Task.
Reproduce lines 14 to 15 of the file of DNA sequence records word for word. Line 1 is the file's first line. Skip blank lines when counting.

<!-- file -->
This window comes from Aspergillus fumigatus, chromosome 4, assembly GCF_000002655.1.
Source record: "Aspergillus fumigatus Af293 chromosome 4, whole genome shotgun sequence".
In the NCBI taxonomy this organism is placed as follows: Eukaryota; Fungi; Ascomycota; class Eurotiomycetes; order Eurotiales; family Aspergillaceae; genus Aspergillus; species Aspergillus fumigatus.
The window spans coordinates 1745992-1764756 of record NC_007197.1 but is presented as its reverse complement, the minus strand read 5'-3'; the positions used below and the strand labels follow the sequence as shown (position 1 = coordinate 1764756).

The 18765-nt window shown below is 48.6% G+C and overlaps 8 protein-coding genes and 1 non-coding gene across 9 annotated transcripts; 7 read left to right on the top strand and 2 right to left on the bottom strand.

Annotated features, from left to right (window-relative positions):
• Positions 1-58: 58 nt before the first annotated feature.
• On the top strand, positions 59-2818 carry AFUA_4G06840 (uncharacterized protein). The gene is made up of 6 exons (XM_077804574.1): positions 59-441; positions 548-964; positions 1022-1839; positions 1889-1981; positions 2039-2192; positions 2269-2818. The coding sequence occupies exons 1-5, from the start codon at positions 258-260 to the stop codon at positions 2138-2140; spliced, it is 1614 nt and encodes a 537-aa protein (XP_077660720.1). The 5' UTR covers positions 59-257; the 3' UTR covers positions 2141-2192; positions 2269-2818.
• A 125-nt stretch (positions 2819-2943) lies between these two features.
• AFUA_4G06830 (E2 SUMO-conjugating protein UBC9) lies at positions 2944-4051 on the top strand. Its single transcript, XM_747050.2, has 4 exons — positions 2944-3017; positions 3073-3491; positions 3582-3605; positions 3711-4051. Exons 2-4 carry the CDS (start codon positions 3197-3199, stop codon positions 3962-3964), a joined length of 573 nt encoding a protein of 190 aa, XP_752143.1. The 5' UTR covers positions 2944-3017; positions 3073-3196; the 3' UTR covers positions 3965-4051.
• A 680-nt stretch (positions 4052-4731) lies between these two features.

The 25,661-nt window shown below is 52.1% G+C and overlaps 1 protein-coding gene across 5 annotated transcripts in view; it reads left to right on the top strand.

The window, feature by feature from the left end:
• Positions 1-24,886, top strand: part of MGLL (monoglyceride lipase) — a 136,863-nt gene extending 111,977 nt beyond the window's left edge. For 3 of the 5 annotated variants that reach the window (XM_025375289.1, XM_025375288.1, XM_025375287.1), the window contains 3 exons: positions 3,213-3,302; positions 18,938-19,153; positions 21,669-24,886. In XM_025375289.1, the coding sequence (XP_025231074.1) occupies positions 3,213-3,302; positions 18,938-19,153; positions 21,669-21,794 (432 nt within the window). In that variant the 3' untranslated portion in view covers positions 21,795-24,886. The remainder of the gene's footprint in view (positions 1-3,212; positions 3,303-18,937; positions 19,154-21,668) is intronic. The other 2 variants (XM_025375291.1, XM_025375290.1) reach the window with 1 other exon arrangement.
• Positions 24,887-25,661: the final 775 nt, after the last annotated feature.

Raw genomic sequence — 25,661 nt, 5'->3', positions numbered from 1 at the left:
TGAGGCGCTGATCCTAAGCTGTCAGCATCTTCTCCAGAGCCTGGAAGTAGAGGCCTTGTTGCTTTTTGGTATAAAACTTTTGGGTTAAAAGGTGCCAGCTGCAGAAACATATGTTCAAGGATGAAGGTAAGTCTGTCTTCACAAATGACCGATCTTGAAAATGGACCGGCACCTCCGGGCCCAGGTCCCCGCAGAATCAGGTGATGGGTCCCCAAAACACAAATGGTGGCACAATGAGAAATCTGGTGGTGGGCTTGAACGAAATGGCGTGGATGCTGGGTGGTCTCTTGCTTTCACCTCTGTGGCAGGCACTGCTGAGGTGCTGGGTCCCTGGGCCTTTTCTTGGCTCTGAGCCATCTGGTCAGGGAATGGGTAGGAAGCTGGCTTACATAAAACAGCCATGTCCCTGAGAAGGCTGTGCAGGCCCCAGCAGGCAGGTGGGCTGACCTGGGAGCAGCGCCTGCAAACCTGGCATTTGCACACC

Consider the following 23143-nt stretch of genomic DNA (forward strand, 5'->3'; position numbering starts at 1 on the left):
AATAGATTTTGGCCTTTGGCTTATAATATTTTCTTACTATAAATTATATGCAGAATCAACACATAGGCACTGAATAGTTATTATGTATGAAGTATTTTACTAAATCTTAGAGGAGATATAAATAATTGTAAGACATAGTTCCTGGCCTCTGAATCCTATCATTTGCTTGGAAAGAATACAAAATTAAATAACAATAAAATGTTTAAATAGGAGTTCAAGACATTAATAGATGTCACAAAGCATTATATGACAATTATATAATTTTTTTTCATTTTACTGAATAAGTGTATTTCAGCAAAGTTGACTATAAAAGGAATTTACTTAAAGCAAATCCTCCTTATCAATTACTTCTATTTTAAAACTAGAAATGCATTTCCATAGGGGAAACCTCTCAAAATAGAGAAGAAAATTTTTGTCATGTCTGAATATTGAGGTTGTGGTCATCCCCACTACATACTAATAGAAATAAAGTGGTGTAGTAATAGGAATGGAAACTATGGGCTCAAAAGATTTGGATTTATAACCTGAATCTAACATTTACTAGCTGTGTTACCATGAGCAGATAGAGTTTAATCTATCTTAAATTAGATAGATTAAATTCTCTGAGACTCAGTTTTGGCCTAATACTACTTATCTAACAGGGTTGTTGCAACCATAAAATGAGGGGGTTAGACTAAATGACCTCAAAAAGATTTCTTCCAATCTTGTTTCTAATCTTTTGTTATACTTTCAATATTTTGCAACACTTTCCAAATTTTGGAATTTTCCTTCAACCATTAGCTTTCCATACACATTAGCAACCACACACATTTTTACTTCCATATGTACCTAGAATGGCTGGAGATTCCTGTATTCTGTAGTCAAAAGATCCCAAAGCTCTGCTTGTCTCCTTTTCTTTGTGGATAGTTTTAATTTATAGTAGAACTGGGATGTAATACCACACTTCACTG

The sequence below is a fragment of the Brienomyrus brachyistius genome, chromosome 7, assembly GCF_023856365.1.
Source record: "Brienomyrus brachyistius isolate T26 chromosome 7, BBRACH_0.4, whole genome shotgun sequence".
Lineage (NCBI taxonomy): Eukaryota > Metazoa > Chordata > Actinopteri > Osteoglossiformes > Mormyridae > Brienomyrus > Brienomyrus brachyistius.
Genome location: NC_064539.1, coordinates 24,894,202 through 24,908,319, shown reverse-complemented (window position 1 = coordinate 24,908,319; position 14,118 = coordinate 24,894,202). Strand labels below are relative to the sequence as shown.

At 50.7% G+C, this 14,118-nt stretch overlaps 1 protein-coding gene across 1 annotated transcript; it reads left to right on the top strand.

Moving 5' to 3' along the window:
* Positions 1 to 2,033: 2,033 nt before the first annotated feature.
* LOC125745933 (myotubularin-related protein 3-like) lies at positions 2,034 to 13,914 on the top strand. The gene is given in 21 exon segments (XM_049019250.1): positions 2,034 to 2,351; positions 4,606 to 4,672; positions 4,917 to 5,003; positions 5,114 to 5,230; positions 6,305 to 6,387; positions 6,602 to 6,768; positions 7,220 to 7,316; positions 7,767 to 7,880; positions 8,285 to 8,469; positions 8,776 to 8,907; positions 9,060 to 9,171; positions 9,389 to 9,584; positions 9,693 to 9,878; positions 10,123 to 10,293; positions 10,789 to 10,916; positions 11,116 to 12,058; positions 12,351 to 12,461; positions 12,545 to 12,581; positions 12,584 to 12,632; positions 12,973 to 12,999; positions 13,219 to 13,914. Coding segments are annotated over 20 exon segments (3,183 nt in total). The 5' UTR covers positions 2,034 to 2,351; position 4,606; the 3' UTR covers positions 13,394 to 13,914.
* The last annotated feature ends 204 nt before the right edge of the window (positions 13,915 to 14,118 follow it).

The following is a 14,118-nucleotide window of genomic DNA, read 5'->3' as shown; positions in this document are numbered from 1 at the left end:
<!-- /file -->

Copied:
• Positions 1-24,886, top strand: part of MGLL (monoglyceride lipase) — a 136,863-nt gene extending 111,977 nt beyond the window's left edge. For 3 of the 5 annotated variants that reach the window (XM_025375289.1, XM_025375288.1, XM_025375287.1), the window contains 3 exons: positions 3,213-3,302; positions 18,938-19,153; positions 21,669-24,886. In XM_025375289.1, the coding sequence (XP_025231074.1) occupies positions 3,213-3,302; positions 18,938-19,153; positions 21,669-21,794 (432 nt within the window). In that variant the 3' untranslated portion in view covers positions 21,795-24,886. The remainder of the gene's footprint in view (positions 1-3,212; positions 3,303-18,937; positions 19,154-21,668) is intronic. The other 2 variants (XM_025375291.1, XM_025375290.1) reach the window with 1 other exon arrangement.
• Positions 24,887-25,661: the final 775 nt, after the last annotated feature.